Our Reputation is Our Trademark(502) 589-2822
Reliable Louisville truck wreck lawyers will know as much about the trucking industry as the law pertaining to truck wrecks. The trucking industry plays a vital role in our economy, and most truck drivers are hardworking, responsible, and cautious people. But, the trucking industry is still plagued by cost-cutting companies. When trucking companies fail to properly maintain and operate large trucks, they put people in danger, and an experienced truck accident law firm is important to successfully negotiate these complex laws. With the help of our vast network of collision reconstruction, mechanical, engineering, and trucking experts, we at DeCamillis & Mattingly have successfully litigated personal injury and wrongful death cases against some of the largest trucking companies in the country.
Most semi-trucks weight between 40,000 and 80,000 pounds. Cars, on the other hand, weigh an average of 3,200 pounds, and motorcycles only weigh an average of 700 pounds. Negligently operating or maintaining an 80,000 pound metal machine on the roadway with 3,200 pound and 700 pound machines is a recipe for disaster. After a commercial vehicle collision, timely investigation is critical. Physical evidence disappears; witnesses forget; data is erased, and trucking companies purge documents. We immediately gather information, inspect the scene, obtain measurements, send preservation of evidence demands, engage experts, examine the truck, trailer, and any other involved vehicles, interview witnesses, and arrange “black box” downloads. Through the “data” gathering part of the process, we determine the cause of the collision.
The Department of Transportation and other agencies compile volumes of statistics regarding commercial motor vehicle collisions. For example, did you know that 61% of fatal collisions involving large trucks occur on rural roads? View these statistics from 2012 through 2014.
The Department of Transportation also analyses statistics regarding the cause of commercial vehicle accidents. The Federal Motor Carrier Safety Administration, Analysis Division and the National Traffic Safety Board cite driver fatigue, improper training and supervision, defective equipment, speeding, drug and alcohol use, driver error, excessive weight, and distracted driving as among the top causes.
As a few specifics, the National Traffic Safety Board found that driver fatigue is responsible for approximately 40% of commercial motor vehicle accidents, and over 50% of long haul drivers reported falling asleep behind the wheel at some point during their careers. In addition to fatigue, distracted driving (talking on a cell phone, eating, and adjusting navigation devices) is a top cause of commercial motor vehicle collisions. Expert studies determined that talking on a cellular telephone reduces the brain activity used for driving by 37%. Given the great danger posed by large trucks, drivers need 100%. Like distracted driving, speed plays a role in many collisions. Drivers are under a lot of pressure to make their destination as quickly as possible. This pressure leads to speeding. Semi-trucks cannot stop as quickly as a car so speeding is particularly dangerous. Combining speed, fatigue, and/or distraction behind the wheel of an 80,000 pound machine has devastating consequences.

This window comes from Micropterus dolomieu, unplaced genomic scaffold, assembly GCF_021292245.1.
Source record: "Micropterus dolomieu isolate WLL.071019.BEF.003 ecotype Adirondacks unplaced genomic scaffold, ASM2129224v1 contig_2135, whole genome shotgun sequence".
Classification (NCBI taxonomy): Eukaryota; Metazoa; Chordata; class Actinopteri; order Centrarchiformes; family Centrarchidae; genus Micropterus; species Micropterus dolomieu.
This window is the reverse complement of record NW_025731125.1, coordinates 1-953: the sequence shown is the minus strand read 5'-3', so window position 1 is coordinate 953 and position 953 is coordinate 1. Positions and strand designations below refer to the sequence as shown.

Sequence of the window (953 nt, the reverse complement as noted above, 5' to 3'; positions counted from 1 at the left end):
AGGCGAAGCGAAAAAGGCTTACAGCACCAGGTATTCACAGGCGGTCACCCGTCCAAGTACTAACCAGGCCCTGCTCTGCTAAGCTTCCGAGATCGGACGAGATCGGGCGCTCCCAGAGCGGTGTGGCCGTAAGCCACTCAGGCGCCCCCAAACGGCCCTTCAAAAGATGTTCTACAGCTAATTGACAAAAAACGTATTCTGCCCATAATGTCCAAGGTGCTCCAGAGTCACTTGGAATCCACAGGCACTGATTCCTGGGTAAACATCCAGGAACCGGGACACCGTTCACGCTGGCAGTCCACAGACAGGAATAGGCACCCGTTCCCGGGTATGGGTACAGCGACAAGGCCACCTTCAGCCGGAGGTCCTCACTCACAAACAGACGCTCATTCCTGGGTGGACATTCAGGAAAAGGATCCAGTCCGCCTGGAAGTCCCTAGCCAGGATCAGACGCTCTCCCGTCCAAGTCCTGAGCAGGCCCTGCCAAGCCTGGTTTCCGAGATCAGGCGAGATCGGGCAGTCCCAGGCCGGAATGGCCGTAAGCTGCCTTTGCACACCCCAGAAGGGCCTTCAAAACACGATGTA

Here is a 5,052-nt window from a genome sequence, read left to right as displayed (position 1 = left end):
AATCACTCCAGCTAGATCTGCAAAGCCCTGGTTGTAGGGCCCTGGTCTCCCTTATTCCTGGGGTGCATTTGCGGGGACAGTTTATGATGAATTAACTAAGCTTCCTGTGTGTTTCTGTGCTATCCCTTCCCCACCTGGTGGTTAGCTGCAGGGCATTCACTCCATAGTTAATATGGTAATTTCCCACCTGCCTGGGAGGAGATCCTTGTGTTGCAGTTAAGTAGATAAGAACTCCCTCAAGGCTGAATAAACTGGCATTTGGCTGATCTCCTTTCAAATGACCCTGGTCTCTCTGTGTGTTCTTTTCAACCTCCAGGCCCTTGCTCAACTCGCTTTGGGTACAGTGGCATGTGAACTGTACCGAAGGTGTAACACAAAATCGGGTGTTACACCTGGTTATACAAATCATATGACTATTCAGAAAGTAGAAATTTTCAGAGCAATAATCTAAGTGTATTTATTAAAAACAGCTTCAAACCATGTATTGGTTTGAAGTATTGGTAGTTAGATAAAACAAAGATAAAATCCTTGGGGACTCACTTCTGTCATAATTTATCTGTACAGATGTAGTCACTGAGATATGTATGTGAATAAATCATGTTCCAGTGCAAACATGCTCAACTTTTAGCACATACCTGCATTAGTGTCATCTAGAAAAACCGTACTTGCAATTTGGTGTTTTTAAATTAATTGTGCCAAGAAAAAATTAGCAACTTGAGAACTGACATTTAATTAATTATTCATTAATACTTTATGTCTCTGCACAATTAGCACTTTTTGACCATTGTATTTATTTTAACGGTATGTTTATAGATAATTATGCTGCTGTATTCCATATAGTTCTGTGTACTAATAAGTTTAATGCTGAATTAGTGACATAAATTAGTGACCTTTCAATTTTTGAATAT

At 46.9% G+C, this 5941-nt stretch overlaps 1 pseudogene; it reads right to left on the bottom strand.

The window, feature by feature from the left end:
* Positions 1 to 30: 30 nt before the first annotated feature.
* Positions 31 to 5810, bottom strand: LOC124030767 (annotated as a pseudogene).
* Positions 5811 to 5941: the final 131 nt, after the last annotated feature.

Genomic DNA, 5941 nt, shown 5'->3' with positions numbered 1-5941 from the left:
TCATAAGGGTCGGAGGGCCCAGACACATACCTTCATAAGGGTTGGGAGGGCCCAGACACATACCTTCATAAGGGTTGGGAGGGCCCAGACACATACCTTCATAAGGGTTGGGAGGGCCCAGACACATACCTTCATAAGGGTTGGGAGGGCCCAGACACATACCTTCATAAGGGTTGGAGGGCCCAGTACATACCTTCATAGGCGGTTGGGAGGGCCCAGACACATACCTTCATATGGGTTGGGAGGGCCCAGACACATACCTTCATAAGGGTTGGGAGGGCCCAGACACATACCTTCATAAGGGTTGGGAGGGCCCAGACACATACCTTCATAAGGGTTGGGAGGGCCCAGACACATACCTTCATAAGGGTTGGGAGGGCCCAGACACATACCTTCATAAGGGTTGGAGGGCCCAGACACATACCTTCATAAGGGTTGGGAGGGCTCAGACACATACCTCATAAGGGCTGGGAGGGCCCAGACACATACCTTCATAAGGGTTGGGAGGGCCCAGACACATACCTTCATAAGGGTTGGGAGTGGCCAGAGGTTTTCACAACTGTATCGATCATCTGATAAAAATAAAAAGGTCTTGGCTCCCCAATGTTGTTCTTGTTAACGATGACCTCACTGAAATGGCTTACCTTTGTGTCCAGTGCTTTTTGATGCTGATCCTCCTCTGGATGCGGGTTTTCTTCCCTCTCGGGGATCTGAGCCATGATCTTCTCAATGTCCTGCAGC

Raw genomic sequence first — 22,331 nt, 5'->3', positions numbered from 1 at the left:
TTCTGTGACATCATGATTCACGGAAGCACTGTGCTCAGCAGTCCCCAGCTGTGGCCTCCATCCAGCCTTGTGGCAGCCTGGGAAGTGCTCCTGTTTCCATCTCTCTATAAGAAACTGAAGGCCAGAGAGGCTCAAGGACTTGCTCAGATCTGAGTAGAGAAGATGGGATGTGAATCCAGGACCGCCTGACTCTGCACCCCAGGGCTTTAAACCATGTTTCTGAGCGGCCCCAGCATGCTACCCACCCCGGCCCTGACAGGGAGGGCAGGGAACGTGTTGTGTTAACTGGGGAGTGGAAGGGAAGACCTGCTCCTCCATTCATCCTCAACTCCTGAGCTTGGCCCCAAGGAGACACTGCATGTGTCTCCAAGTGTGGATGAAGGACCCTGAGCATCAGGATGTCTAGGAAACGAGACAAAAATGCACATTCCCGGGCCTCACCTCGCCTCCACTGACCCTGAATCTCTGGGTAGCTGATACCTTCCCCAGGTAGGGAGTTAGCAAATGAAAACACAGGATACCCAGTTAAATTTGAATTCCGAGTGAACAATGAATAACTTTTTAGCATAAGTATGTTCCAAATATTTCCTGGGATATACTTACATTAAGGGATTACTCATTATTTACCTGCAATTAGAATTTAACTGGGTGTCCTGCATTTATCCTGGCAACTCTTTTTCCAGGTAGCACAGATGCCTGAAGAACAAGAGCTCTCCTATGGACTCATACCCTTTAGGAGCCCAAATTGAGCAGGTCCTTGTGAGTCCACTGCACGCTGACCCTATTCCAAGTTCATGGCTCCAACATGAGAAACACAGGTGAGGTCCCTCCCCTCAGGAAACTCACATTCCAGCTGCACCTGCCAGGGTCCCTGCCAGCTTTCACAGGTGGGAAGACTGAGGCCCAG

Due to the danger presented by large trucks, the industry is highly regulated. At DeCamillis & Mattingly, we possess the knowledge and experience to tackle the complex regulations governing commercial motor vehicles.
Federal and state laws regulate the operation of commercial vehicles. The Federal Motor Carrier Safety Act (FMCSA) places requirements upon truck drivers and trucking companies. When litigating trucking cases, understanding these regulations is critical. The regulations cover everything from record keeping and reporting, consumer protection regulations, the leasing of vehicles, training requirements, safety fitness procedures, and commercial driver’s license (CDL) standards to hours of service, weight restrictions, driver requirements, employer responsibilities, and the inspection, repair, and maintenance of commercial motor vehicles.
As a few examples, 49 C.F.R. §392 governs the driving of commercial motor vehicles. In addition to general requirements such as the observation of speed limits and other state laws, this section prohibits the use of mobile devices, dictates precautions at railroad crossings, mandates the use of emergency signals and warning devices in certain situations, and forbids driving while ill or fatigued. 49 C.F.R. §396 regulates the inspection, repair, and maintenance of commercial motor vehicles. The regulation requires motor carriers to systematically inspect, repair, and maintain commercial vehicles to ensure trucks are in a safe and proper operating condition at all times. At the completion of each day, drivers are required to check the service brakes, parking brake, steering mechanism, lighting devices and reflectors, tires, horn, windshield wipers, rear vision mirrors, coupling devices, wheels and rims, and emergency equipment. Next, drivers must prepare a written report regarding their inspection. Before beginning each shift, drivers are required to review the last inspection report, ensure the vehicle is in safe operating condition, and verify that any deficiencies were corrected. View all of the regulations →.
If you or someone you love sustained serious injury or died as the result of a commercial vehicle collision, how do you know if a FMCSA violation played a role in the collision? How do you know what other factors caused or contributed to the collision? Call our team at (502) 589-2822, and we’ll find out. Holding trucking companies responsible for their actions makes America safer.